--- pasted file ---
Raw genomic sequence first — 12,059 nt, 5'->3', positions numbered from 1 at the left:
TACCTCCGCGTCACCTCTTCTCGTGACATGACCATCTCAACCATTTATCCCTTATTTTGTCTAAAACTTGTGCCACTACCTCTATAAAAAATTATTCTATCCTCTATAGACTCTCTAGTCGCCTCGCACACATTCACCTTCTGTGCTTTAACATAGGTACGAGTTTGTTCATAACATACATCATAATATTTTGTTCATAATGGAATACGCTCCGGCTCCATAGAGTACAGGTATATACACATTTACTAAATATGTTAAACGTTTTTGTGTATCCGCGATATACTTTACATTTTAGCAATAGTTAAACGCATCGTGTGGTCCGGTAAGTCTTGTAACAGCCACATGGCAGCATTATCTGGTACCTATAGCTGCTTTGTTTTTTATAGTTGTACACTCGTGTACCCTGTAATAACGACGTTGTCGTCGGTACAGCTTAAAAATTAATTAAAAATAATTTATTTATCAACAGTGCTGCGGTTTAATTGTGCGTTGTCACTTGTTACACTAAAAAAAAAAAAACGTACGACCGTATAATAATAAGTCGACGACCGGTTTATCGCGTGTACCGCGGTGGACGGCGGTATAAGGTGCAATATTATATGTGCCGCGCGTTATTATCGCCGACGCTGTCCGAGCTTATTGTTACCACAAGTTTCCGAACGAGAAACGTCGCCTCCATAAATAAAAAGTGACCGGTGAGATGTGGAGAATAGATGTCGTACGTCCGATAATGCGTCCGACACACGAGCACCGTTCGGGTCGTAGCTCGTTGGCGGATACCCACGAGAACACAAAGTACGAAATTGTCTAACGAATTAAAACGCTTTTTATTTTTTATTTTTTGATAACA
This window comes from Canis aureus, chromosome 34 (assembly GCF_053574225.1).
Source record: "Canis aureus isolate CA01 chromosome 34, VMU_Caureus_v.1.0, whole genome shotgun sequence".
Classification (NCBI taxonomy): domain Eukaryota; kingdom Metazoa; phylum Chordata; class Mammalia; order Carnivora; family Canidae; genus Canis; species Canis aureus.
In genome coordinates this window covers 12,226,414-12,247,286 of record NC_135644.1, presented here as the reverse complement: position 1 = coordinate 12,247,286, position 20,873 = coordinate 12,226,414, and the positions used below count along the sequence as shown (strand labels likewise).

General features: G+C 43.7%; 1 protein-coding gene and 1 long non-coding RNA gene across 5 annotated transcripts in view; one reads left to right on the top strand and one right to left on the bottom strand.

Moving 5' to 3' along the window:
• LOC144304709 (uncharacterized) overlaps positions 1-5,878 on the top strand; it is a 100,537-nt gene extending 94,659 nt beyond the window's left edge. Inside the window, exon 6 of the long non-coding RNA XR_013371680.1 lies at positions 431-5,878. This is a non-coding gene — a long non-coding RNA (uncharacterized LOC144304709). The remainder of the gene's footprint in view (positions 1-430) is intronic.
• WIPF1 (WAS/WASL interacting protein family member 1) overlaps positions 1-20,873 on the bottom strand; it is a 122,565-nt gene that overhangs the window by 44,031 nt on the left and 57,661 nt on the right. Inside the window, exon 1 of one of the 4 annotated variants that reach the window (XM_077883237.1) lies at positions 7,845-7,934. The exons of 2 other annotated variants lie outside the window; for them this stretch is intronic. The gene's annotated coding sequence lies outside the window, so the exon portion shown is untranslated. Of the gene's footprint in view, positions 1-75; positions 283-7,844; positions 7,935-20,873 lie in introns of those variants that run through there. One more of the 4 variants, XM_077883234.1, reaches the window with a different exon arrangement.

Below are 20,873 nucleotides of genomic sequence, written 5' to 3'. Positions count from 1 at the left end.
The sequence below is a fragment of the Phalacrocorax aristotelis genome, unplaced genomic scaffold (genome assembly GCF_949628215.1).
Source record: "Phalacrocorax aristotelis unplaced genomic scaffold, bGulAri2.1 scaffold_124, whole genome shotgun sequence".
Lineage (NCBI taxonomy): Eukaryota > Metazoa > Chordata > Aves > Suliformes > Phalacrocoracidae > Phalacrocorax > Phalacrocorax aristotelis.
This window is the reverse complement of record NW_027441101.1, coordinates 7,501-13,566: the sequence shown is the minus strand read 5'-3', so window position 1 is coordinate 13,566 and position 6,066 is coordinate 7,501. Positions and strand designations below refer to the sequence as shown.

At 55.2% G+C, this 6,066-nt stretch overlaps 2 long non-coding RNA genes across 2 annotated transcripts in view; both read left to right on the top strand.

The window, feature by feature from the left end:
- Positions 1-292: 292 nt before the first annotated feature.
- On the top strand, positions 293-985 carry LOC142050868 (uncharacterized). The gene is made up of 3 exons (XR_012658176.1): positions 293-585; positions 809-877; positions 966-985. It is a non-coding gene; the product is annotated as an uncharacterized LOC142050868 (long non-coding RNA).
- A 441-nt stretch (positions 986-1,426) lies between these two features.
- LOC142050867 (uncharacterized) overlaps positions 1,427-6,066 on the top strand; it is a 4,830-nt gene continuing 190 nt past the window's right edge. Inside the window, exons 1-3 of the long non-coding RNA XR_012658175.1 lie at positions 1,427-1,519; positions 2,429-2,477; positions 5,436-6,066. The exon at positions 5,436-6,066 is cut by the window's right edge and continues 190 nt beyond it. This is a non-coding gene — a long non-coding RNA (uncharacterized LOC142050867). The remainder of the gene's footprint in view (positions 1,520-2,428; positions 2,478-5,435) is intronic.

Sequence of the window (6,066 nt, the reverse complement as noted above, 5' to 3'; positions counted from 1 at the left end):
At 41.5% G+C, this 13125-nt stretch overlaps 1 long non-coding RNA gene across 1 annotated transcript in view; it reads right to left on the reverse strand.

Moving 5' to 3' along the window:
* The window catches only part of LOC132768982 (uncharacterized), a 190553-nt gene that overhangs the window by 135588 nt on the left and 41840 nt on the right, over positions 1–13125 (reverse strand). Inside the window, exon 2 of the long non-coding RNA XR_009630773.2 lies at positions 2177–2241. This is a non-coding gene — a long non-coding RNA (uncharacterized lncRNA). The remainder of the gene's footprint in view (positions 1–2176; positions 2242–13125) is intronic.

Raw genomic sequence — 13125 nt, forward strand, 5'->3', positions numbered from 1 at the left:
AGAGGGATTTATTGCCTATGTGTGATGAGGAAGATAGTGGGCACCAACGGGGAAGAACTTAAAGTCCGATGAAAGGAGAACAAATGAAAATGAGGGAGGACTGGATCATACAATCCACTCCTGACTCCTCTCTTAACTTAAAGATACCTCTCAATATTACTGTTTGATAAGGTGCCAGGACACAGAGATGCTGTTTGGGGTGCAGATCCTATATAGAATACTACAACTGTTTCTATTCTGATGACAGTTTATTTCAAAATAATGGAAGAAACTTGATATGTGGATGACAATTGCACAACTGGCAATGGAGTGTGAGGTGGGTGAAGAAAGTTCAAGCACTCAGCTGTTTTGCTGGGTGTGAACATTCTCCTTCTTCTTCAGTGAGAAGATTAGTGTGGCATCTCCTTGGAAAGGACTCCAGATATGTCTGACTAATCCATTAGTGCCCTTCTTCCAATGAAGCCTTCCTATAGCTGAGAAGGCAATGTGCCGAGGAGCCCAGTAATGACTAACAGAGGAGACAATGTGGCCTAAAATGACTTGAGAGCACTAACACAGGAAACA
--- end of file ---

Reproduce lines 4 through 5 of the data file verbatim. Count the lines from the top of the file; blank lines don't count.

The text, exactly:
Source record: "Canis aureus isolate CA01 chromosome 34, VMU_Caureus_v.1.0, whole genome shotgun sequence".
Classification (NCBI taxonomy): domain Eukaryota; kingdom Metazoa; phylum Chordata; class Mammalia; order Carnivora; family Canidae; genus Canis; species Canis aureus.